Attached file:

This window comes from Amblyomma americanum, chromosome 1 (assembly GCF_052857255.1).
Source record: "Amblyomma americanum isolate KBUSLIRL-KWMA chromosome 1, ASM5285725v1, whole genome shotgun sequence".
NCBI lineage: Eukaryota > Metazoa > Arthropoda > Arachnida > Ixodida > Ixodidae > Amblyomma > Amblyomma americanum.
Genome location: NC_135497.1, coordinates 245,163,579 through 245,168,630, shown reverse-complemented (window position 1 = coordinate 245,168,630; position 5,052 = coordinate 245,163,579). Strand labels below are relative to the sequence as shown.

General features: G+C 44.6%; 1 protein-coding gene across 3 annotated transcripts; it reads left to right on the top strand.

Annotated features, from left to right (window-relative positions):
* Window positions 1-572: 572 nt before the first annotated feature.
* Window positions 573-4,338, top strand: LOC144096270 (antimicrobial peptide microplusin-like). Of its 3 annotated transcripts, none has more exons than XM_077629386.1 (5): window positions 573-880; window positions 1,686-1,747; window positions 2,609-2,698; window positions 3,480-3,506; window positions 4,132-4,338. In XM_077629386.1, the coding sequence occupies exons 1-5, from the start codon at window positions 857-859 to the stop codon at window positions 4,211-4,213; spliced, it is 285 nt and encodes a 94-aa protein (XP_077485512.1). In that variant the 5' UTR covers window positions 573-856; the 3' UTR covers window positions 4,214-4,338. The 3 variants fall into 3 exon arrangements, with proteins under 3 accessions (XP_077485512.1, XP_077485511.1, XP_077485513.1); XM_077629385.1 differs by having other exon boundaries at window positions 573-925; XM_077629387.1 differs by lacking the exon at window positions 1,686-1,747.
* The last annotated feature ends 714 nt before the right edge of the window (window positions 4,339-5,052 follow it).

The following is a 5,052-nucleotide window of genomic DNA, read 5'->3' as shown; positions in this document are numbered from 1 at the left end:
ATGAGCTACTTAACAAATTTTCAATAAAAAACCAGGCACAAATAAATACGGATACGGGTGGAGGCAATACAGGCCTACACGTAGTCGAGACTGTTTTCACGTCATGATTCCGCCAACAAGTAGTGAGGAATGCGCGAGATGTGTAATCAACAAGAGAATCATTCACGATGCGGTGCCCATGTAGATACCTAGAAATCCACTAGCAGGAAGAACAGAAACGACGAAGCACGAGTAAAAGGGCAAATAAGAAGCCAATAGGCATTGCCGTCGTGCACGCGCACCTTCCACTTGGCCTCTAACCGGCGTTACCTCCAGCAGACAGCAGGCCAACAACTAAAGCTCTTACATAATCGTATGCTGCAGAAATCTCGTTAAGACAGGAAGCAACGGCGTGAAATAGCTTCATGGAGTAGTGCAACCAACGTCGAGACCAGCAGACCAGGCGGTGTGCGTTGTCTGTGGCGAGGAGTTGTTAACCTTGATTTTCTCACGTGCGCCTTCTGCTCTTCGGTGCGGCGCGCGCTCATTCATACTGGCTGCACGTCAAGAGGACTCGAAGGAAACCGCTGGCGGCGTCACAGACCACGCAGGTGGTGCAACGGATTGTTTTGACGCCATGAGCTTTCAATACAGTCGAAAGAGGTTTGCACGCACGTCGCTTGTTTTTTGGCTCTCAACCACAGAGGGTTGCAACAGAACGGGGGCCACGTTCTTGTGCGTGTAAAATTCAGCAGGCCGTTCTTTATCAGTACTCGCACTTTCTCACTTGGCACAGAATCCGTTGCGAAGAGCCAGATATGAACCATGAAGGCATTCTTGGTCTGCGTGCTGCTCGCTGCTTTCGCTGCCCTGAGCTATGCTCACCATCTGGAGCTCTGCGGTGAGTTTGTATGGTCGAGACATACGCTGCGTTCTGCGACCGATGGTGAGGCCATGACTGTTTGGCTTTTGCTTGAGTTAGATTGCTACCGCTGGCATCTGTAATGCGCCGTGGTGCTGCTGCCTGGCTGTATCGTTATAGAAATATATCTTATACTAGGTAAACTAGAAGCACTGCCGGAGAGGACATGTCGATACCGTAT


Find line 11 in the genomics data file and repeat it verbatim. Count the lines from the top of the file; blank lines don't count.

ATGAGCTACTTAACAAATTTTCAATAAAAAACCAGGCACAAATAAATACGGATACGGGTGGAGGCAATACAGGCCTACACGTAGTCGAGACTGTTTTCACGTCATGATTCCGCCAACAAGTAGTGAGGAATGCGCGAGATGTGTAATCAACAAGAGAATCATTCACGATGCGGTGCCCATGTAGATACCTAGAAATCCACTAGCAGGAAGAACAGAAACGACGAAGCACGAGTAAAAGGGCAAATAAGAAGCCAATAGGCATTGCCGTCGTGCACGCGCACCTTCCACTTGGCCTCTAACCGGCGTTACCTCCAGCAGACAGCAGGCCAACAACTAAAGCTCTTACATAATCGTATGCTGCAGAAATCTCGTTAAGACAGGAAGCAACGGCGTGAAATAGCTTCATGGAGTAGTGCAACCAACGTCGAGACCAGCAGACCAGGCGGTGTGCGTTGTCTGTGGCGAGGAGTTGTTAACCTTGATTTTCTCACGTGCGCCTTCTGCTCTTCGGTGCGGCGCGCGCTCATTCATACTGGCTGCACGTCAAGAGGACTCGAAGGAAACCGCTGGCGGCGTCACAGACCACGCAGGTGGTGCAACGGATTGTTTTGACGCCATGAGCTTTCAATACAGTCGAAAGAGGTTTGCACGCACGTCGCTTGTTTTTTGGCTCTCAACCACAGAGGGTTGCAACAGAACGGGGGCCACGTTCTTGTGCGTGTAAAATTCAGCAGGCCGTTCTTTATCAGTACTCGCACTTTCTCACTTGGCACAGAATCCGTTGCGAAGAGCCAGATATGAACCATGAAGGCATTCTTGGTCTGCGTGCTGCTCGCTGCTTTCGCTGCCCTGAGCTATGCTCACCATCTGGAGCTCTGCGGTGAGTTTGTATGGTCGAGACATACGCTGCGTTCTGCGACCGATGGTGAGGCCATGACTGTTTGGCTTTTGCTTGAGTTAGATTGCTACCGCTGGCATCTGTAATGCGCCGTGGTGCTGCTGCCTGGCTGTATCGTTATAGAAATATATCTTATACTAGGTAAACTAGAAGCACTGCCGGAGAGGACATGTCGATACCGTAT